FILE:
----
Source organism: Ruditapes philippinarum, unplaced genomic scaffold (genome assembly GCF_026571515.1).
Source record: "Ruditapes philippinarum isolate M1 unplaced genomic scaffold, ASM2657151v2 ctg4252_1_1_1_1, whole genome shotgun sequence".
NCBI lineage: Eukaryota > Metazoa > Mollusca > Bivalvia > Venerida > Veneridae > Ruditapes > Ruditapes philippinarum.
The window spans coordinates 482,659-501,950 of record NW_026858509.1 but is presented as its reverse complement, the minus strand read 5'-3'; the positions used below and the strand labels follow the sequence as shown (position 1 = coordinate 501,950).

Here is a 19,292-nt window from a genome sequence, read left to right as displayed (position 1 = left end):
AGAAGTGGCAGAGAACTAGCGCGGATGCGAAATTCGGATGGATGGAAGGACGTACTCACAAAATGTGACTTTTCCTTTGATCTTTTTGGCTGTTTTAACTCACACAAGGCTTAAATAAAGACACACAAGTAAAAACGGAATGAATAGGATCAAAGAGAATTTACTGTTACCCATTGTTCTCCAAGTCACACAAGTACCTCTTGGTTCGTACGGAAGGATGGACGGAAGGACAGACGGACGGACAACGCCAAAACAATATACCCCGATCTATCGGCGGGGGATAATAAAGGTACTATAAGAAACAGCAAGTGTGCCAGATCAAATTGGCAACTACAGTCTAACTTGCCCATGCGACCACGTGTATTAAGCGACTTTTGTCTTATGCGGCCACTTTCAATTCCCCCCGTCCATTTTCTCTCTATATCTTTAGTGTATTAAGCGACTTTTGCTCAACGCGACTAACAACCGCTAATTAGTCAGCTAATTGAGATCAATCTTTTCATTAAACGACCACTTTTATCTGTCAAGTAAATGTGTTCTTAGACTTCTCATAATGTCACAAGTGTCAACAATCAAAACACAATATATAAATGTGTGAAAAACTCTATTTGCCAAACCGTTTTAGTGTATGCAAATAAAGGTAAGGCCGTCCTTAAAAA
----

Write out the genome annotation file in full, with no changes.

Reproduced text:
Source organism: Ruditapes philippinarum, unplaced genomic scaffold (genome assembly GCF_026571515.1).
Source record: "Ruditapes philippinarum isolate M1 unplaced genomic scaffold, ASM2657151v2 ctg4252_1_1_1_1, whole genome shotgun sequence".
NCBI lineage: Eukaryota > Metazoa > Mollusca > Bivalvia > Venerida > Veneridae > Ruditapes > Ruditapes philippinarum.
The window spans coordinates 482,659-501,950 of record NW_026858509.1 but is presented as its reverse complement, the minus strand read 5'-3'; the positions used below and the strand labels follow the sequence as shown (position 1 = coordinate 501,950).

Here is a 19,292-nt window from a genome sequence, read left to right as displayed (position 1 = left end):
AGAAGTGGCAGAGAACTAGCGCGGATGCGAAATTCGGATGGATGGAAGGACGTACTCACAAAATGTGACTTTTCCTTTGATCTTTTTGGCTGTTTTAACTCACACAAGGCTTAAATAAAGACACACAAGTAAAAACGGAATGAATAGGATCAAAGAGAATTTACTGTTACCCATTGTTCTCCAAGTCACACAAGTACCTCTTGGTTCGTACGGAAGGATGGACGGAAGGACAGACGGACGGACAACGCCAAAACAATATACCCCGATCTATCGGCGGGGGATAATAAAGGTACTATAAGAAACAGCAAGTGTGCCAGATCAAATTGGCAACTACAGTCTAACTTGCCCATGCGACCACGTGTATTAAGCGACTTTTGTCTTATGCGGCCACTTTCAATTCCCCCCGTCCATTTTCTCTCTATATCTTTAGTGTATTAAGCGACTTTTGCTCAACGCGACTAACAACCGCTAATTAGTCAGCTAATTGAGATCAATCTTTTCATTAAACGACCACTTTTATCTGTCAAGTAAATGTGTTCTTAGACTTCTCATAATGTCACAAGTGTCAACAATCAAAACACAATATATAAATGTGTGAAAAACTCTATTTGCCAAACCGTTTTAGTGTATGCAAATAAAGGTAAGGCCGTCCTTAAAAA